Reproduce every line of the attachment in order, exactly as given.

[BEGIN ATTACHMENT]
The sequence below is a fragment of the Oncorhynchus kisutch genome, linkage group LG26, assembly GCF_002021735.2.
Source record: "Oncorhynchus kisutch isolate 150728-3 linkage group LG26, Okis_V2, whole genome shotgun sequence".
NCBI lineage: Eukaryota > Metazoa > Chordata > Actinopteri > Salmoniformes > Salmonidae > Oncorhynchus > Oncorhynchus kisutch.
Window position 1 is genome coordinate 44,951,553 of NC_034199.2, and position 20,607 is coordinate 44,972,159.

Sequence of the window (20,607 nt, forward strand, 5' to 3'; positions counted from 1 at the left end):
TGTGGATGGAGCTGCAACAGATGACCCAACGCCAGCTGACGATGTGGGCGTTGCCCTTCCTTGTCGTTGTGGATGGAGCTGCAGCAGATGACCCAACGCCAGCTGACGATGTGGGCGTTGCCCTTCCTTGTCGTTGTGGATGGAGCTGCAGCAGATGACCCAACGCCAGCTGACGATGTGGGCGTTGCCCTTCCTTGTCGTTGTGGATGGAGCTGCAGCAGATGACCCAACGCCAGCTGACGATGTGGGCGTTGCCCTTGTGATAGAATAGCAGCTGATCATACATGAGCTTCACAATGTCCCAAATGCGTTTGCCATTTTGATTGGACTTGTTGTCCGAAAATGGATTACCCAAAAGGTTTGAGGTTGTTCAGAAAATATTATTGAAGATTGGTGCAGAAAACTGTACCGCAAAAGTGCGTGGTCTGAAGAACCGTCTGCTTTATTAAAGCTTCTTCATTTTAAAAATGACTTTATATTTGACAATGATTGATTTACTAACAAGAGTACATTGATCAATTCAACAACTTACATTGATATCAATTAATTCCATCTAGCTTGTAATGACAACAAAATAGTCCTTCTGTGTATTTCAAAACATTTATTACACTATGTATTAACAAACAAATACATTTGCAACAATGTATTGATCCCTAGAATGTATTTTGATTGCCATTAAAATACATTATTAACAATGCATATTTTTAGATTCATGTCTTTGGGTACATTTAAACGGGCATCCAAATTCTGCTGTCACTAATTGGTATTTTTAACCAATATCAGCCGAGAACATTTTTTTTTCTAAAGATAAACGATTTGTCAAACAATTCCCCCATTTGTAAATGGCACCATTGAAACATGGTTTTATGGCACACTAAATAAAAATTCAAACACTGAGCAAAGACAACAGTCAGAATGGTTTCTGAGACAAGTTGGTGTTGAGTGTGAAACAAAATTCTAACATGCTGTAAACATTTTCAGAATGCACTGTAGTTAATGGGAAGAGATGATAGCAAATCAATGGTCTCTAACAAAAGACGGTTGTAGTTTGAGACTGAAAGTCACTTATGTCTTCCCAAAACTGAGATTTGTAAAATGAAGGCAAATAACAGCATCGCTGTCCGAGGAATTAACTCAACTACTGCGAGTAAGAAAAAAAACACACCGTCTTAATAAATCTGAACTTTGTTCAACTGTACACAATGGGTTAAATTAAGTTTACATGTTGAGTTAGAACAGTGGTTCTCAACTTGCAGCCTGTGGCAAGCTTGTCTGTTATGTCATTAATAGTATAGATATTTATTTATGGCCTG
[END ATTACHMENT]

The sequence below is a fragment of the Oncorhynchus kisutch genome, linkage group LG26, assembly GCF_002021735.2.
Source record: "Oncorhynchus kisutch isolate 150728-3 linkage group LG26, Okis_V2, whole genome shotgun sequence".
NCBI lineage: Eukaryota > Metazoa > Chordata > Actinopteri > Salmoniformes > Salmonidae > Oncorhynchus > Oncorhynchus kisutch.
Window position 1 is genome coordinate 44,951,553 of NC_034199.2, and position 20,607 is coordinate 44,972,159.

Sequence of the window (20,607 nt, forward strand, 5' to 3'; positions counted from 1 at the left end):
TGTGGATGGAGCTGCAACAGATGACCCAACGCCAGCTGACGATGTGGGCGTTGCCCTTCCTTGTCGTTGTGGATGGAGCTGCAGCAGATGACCCAACGCCAGCTGACGATGTGGGCGTTGCCCTTCCTTGTCGTTGTGGATGGAGCTGCAGCAGATGACCCAACGCCAGCTGACGATGTGGGCGTTGCCCTTCCTTGTCGTTGTGGATGGAGCTGCAGCAGATGACCCAACGCCAGCTGACGATGTGGGCGTTGCCCTTGTGATAGAATAGCAGCTGATCATACATGAGCTTCACAATGTCCCAAATGCGTTTGCCATTTTGATTGGACTTGTTGTCCGAAAATGGATTACCCAAAAGGTTTGAGGTTGTTCAGAAAATATTATTGAAGATTGGTGCAGAAAACTGTACCGCAAAAGTGCGTGGTCTGAAGAACCGTCTGCTTTATTAAAGCTTCTTCATTTTAAAAATGACTTTATATTTGACAATGATTGATTTACTAACAAGAGTACATTGATCAATTCAACAACTTACATTGATATCAATTAATTCCATCTAGCTTGTAATGACAACAAAATAGTCCTTCTGTGTATTTCAAAACATTTATTACACTATGTATTAACAAACAAATACATTTGCAACAATGTATTGATCCCTAGAATGTATTTTGATTGCCATTAAAATACATTATTAACAATGCATATTTTTAGATTCATGTCTTTGGGTACATTTAAACGGGCATCCAAATTCTGCTGTCACTAATTGGTATTTTTAACCAATATCAGCCGAGAACATTTTTTTTTCTAAAGATAAACGATTTGTCAAACAATTCCCCCATTTGTAAATGGCACCATTGAAACATGGTTTTATGGCACACTAAATAAAAATTCAAACACTGAGCAAAGACAACAGTCAGAATGGTTTCTGAGACAAGTTGGTGTTGAGTGTGAAACAAAATTCTAACATGCTGTAAACATTTTCAGAATGCACTGTAGTTAATGGGAAGAGATGATAGCAAATCAATGGTCTCTAACAAAAGACGGTTGTAGTTTGAGACTGAAAGTCACTTATGTCTTCCCAAAACTGAGATTTGTAAAATGAAGGCAAATAACAGCATCGCTGTCCGAGGAATTAACTCAACTACTGCGAGTAAGAAAAAAAACACACCGTCTTAATAAATCTGAACTTTGTTCAACTGTACACAATGGGTTAAATTAAGTTTACATGTTGAGTTAGAACAGTGGTTCTCAACTTGCAGCCTGTGGCAAGCTTGTCTGTTATGTCATTAATAGTATAGATATTTATTTATGGCCTG